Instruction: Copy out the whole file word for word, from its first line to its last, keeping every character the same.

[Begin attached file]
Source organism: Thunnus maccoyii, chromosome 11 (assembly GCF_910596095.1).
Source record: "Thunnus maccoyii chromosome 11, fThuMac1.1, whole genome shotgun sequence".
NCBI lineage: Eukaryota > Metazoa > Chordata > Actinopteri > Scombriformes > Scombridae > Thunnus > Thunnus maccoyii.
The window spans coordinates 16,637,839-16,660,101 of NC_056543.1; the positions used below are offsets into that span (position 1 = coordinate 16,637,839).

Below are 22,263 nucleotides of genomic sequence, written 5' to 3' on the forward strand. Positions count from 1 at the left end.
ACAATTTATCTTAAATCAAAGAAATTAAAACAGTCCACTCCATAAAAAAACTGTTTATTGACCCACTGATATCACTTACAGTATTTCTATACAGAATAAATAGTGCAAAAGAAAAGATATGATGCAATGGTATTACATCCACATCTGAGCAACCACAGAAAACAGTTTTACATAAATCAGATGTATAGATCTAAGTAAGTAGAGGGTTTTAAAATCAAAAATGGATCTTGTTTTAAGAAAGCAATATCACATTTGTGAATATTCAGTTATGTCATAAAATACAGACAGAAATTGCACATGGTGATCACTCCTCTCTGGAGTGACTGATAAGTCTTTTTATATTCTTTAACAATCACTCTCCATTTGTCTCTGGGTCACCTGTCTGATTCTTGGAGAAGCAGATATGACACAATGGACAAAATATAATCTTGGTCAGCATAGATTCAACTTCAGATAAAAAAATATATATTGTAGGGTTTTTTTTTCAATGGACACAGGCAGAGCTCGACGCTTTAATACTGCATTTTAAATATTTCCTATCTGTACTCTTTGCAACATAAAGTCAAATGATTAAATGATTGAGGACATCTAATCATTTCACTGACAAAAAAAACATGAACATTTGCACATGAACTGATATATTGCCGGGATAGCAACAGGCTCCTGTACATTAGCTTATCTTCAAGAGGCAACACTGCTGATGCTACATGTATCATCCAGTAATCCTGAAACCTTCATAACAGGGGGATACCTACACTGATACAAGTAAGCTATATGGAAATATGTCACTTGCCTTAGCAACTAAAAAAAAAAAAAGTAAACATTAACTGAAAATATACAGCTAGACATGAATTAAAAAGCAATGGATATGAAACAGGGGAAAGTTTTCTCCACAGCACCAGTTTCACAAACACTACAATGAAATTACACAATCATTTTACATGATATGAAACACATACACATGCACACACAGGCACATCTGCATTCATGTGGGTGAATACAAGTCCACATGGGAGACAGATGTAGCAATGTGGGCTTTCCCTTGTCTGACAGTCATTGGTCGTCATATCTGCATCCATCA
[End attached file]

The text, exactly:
Source organism: Thunnus maccoyii, chromosome 11 (assembly GCF_910596095.1).
Source record: "Thunnus maccoyii chromosome 11, fThuMac1.1, whole genome shotgun sequence".
NCBI lineage: Eukaryota > Metazoa > Chordata > Actinopteri > Scombriformes > Scombridae > Thunnus > Thunnus maccoyii.
The window spans coordinates 16,637,839-16,660,101 of NC_056543.1; the positions used below are offsets into that span (position 1 = coordinate 16,637,839).

Below are 22,263 nucleotides of genomic sequence, written 5' to 3' on the forward strand. Positions count from 1 at the left end.
ACAATTTATCTTAAATCAAAGAAATTAAAACAGTCCACTCCATAAAAAAACTGTTTATTGACCCACTGATATCACTTACAGTATTTCTATACAGAATAAATAGTGCAAAAGAAAAGATATGATGCAATGGTATTACATCCACATCTGAGCAACCACAGAAAACAGTTTTACATAAATCAGATGTATAGATCTAAGTAAGTAGAGGGTTTTAAAATCAAAAATGGATCTTGTTTTAAGAAAGCAATATCACATTTGTGAATATTCAGTTATGTCATAAAATACAGACAGAAATTGCACATGGTGATCACTCCTCTCTGGAGTGACTGATAAGTCTTTTTATATTCTTTAACAATCACTCTCCATTTGTCTCTGGGTCACCTGTCTGATTCTTGGAGAAGCAGATATGACACAATGGACAAAATATAATCTTGGTCAGCATAGATTCAACTTCAGATAAAAAAATATATATTGTAGGGTTTTTTTTTCAATGGACACAGGCAGAGCTCGACGCTTTAATACTGCATTTTAAATATTTCCTATCTGTACTCTTTGCAACATAAAGTCAAATGATTAAATGATTGAGGACATCTAATCATTTCACTGACAAAAAAAACATGAACATTTGCACATGAACTGATATATTGCCGGGATAGCAACAGGCTCCTGTACATTAGCTTATCTTCAAGAGGCAACACTGCTGATGCTACATGTATCATCCAGTAATCCTGAAACCTTCATAACAGGGGGATACCTACACTGATACAAGTAAGCTATATGGAAATATGTCACTTGCCTTAGCAACTAAAAAAAAAAAAAGTAAACATTAACTGAAAATATACAGCTAGACATGAATTAAAAAGCAATGGATATGAAACAGGGGAAAGTTTTCTCCACAGCACCAGTTTCACAAACACTACAATGAAATTACACAATCATTTTACATGATATGAAACACATACACATGCACACACAGGCACATCTGCATTCATGTGGGTGAATACAAGTCCACATGGGAGACAGATGTAGCAATGTGGGCTTTCCCTTGTCTGACAGTCATTGGTCGTCATATCTGCATCCATCA